Maurice Maheu wishes the proposed business incubation centre at the Food Processing Development Centre in Leduc had been in operation when he was developing his line of meat products.
He would have been able to move into one of the dedicated bays and grow his business before moving into commercial premises. At the same time, he says, he learned quite a bit from the staff – food scientists and technicians – who help small entrepreneurs develop their food products for the market.
Maheu is just one of the entrepreneurs who have been helped by the centre, where scientists help clients develop and test a product that the client believes has market possibilities. In Maheu’s case, he developed a line of primarily meat products wrapped in puff pastry under the Country Mom label that can be found in IGA and Overwaitea stores in Western Canada.
The centre’s staff help scale up the recipe so the large quantities that are necessary for a production line are as tasty and meet the same quality standards as the original recipe.
The centre also has production facilities where a startup company can bring in its own staff for a day or two a week to process its products, packaging facilities, cold storage, locker and lunchroom space for staff, etc.
Through its connections with other players in the agri-food business – organizations including the Alberta Agriculture Research Institute, Alberta Barley Commission, Alberta Food Processors Association and ATB Financial – the centre is able to put startups in touch with granting and loan organizations.
“As these companies grow, the biggest problem is finding financing to build new plants,” says Ron Pettitt, director of the Processing Development Division of Alberta Agriculture, Food and Rural Development. “Banks are pretty tough customers unless you have the bricks and mortar to put up as collateral.”
The next stage will be a business incubation centre that will be part of a proposed 7,000-square-metre addition. The $12-million facility will be built with contributions of $5 million each from the province and the Alberta Agriculture Value-Added Corporation.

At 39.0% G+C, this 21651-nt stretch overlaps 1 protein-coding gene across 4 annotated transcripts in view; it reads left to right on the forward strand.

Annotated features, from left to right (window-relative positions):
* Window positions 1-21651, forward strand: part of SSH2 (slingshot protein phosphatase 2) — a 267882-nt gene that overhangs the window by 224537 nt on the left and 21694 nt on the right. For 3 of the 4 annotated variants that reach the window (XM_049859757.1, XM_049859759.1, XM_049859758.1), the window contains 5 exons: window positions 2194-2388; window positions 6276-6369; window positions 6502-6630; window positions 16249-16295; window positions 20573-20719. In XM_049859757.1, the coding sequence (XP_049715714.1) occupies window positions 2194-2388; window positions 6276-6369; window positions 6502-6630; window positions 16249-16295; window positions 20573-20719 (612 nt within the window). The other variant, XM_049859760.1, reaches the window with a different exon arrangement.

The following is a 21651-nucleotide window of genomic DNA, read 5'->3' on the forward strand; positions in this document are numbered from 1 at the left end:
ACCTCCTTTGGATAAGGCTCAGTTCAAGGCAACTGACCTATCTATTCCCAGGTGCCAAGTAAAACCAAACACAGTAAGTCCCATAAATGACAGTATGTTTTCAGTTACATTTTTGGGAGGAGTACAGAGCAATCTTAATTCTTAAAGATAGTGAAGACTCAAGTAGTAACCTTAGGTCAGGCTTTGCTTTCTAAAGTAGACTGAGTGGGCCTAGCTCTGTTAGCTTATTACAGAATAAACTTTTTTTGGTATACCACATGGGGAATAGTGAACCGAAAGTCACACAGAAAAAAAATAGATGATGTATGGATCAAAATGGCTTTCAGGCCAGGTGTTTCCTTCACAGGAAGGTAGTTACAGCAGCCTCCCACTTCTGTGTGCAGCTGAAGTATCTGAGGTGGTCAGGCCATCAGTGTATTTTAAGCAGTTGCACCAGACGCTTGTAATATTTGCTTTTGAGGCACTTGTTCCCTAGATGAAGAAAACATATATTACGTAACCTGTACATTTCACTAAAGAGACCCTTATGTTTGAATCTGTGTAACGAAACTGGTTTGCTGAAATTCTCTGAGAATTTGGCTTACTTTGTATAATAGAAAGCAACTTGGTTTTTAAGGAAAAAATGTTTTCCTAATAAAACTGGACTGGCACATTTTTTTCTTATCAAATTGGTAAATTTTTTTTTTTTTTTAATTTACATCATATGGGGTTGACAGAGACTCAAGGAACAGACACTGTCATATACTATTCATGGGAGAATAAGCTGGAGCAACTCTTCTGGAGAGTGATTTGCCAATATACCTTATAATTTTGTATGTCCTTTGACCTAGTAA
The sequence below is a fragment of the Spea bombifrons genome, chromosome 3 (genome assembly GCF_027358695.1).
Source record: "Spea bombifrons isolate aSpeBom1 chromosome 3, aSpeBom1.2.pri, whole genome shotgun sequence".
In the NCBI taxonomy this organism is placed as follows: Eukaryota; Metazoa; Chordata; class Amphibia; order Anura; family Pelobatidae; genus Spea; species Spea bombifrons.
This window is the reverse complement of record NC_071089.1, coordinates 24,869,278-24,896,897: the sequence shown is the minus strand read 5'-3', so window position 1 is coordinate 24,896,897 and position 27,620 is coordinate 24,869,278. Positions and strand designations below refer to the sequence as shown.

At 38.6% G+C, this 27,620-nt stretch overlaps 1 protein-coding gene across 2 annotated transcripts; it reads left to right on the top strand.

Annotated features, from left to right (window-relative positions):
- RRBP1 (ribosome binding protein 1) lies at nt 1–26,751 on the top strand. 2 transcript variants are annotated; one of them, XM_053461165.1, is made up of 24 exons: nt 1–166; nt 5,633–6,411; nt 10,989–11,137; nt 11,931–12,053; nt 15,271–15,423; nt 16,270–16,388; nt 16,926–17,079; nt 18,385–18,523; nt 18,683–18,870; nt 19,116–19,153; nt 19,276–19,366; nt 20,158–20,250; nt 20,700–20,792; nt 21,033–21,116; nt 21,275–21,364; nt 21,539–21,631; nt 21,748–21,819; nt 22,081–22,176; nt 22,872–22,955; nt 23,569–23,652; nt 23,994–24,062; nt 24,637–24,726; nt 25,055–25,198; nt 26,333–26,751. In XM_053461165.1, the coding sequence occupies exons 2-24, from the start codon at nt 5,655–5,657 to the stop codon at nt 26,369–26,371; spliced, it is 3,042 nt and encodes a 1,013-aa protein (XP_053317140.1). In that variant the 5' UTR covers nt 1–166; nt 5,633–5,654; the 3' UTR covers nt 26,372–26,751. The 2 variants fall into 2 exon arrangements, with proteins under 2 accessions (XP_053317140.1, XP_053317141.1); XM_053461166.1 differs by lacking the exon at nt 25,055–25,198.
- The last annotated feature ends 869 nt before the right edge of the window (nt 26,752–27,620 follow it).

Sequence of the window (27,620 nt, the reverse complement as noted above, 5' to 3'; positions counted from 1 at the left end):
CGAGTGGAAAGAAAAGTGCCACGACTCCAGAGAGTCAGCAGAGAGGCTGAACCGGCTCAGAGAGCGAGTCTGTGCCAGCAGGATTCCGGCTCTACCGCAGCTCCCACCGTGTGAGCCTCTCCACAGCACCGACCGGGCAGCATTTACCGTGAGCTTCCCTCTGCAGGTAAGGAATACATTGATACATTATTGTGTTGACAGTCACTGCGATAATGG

It’s expected the federal government will pitch in another $2 million. Plans for the addition have still to be drawn up, but construction is expected to begin next spring with completion in 2005.
The expansion will allow the food processing centre to bring under one roof the staff from the Centre of Agri-Industrial Technology in southeast Edmonton – which focuses on non-food uses of agricultural products – to Leduc. The Food Processing Development branch also has a consumer product testing centre in Edmonton and an applied research division in Brooks.
“You can engineer a food product, but if you, as a consumer, don’t like the look of it and don’t like the taste, the fact that it’s in a nice package will sell it the first time, but not the second,” Pettitt says.
Business incubation centres are a growing trend in North America, says Pettitt, noting that there are some 1,100 business incubators, ranging from community kitchens to centres, now attached to universities.
“The whole concept is to provide space for a group of entrepreneurs who are in start-up mode who can share experiences and provide some common services like reception, accounting, business planning and marketing.”
The business incubation centre offers 10 dedicated bays for companies that have outgrown the food processing development centre but are not ready to go out on their own. It also will help start-up companies develop business plans and tell them how to access capital.
It’s all part of a plan to grow Alberta’s value-added agri-food industry from a $10-billion-a-year business to $20 billion annually by 2010.
Pettitt reels off the names of companies whose products can be found at grocery stores: Basile’s Lasagna (now expanding beyond lasagna), Quality Fast Foods (which produces and packages fresh sandwiches and employs more than 100 workers), Cari-Bay Fine Foods (which makes chicken wings in a variety of flavours and Jamaican Jerk Seasoning), and Ceapro (not a food manufacturer but a developer of oat bran extracts used in cosmetics and animal shampoos). The shelves along the wall in the reception area of the centre are lined with a large array of products developed at the centre.
Another success story is Harimex in Strathmore, a biotechnology-based company that has developed a fresh meat-binding system that uses two natural meat proteins. Fibrimex is used to bind meat muscle tissues, and is sold in Canada, the U.S. and other countries. It worked out of the Leduc Centre for more than four years before building a production plant in Strathmore for $6 million.
President Conrad Baarda has high praise for the centre, “a unique system” that he credits with helping his company achieve success.
“You don’t have all the knowledge, so the staff in Leduc were very helpful.” The food processing centre is funded on a partial cost-recovery basis, the fee ranging from well below market levels and rising to near-commercial levels as the company’s products move into the food chain.
The centre does not restrict its service to start-up companies only.
Large, well-established food processors will often turn to the centre to develop and test a new product. They don’t get the same break on fees as start-up companies, but, as Pettitt notes, “It’s not always easy to stop a production line to run off a small batch for test purposes. ”